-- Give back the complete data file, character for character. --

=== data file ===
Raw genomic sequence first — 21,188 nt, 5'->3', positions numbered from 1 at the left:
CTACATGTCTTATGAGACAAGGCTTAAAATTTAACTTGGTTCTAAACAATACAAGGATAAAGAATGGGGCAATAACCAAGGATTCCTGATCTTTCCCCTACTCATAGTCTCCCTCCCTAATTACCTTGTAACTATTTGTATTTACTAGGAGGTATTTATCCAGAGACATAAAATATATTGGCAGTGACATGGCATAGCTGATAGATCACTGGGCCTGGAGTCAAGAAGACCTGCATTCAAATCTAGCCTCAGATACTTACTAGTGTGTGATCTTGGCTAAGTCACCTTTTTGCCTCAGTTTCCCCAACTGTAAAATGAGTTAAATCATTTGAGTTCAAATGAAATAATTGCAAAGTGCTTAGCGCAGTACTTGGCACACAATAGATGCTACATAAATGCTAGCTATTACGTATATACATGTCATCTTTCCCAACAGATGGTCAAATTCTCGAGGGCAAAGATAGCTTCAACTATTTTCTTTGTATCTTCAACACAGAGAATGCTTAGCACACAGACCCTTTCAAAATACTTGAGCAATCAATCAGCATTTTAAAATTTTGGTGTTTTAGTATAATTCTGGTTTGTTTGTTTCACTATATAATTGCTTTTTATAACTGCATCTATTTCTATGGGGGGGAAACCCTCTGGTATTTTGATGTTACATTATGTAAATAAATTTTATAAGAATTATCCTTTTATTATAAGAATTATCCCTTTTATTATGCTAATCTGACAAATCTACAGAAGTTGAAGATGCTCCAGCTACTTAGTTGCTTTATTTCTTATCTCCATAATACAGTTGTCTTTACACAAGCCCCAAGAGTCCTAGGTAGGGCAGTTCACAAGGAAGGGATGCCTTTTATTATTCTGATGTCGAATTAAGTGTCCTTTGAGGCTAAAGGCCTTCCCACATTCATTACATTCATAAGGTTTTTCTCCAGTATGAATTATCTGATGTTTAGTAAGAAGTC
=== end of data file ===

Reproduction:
Raw genomic sequence first — 21,188 nt, 5'->3', positions numbered from 1 at the left:
CTACATGTCTTATGAGACAAGGCTTAAAATTTAACTTGGTTCTAAACAATACAAGGATAAAGAATGGGGCAATAACCAAGGATTCCTGATCTTTCCCCTACTCATAGTCTCCCTCCCTAATTACCTTGTAACTATTTGTATTTACTAGGAGGTATTTATCCAGAGACATAAAATATATTGGCAGTGACATGGCATAGCTGATAGATCACTGGGCCTGGAGTCAAGAAGACCTGCATTCAAATCTAGCCTCAGATACTTACTAGTGTGTGATCTTGGCTAAGTCACCTTTTTGCCTCAGTTTCCCCAACTGTAAAATGAGTTAAATCATTTGAGTTCAAATGAAATAATTGCAAAGTGCTTAGCGCAGTACTTGGCACACAATAGATGCTACATAAATGCTAGCTATTACGTATATACATGTCATCTTTCCCAACAGATGGTCAAATTCTCGAGGGCAAAGATAGCTTCAACTATTTTCTTTGTATCTTCAACACAGAGAATGCTTAGCACACAGACCCTTTCAAAATACTTGAGCAATCAATCAGCATTTTAAAATTTTGGTGTTTTAGTATAATTCTGGTTTGTTTGTTTCACTATATAATTGCTTTTTATAACTGCATCTATTTCTATGGGGGGGAAACCCTCTGGTATTTTGATGTTACATTATGTAAATAAATTTTATAAGAATTATCCTTTTATTATAAGAATTATCCCTTTTATTATGCTAATCTGACAAATCTACAGAAGTTGAAGATGCTCCAGCTACTTAGTTGCTTTATTTCTTATCTCCATAATACAGTTGTCTTTACACAAGCCCCAAGAGTCCTAGGTAGGGCAGTTCACAAGGAAGGGATGCCTTTTATTATTCTGATGTCGAATTAAGTGTCCTTTGAGGCTAAAGGCCTTCCCACATTCATTACATTCATAAGGTTTTTCTCCAGTATGAATTATCTGATGTTTAGTAAGAAGTC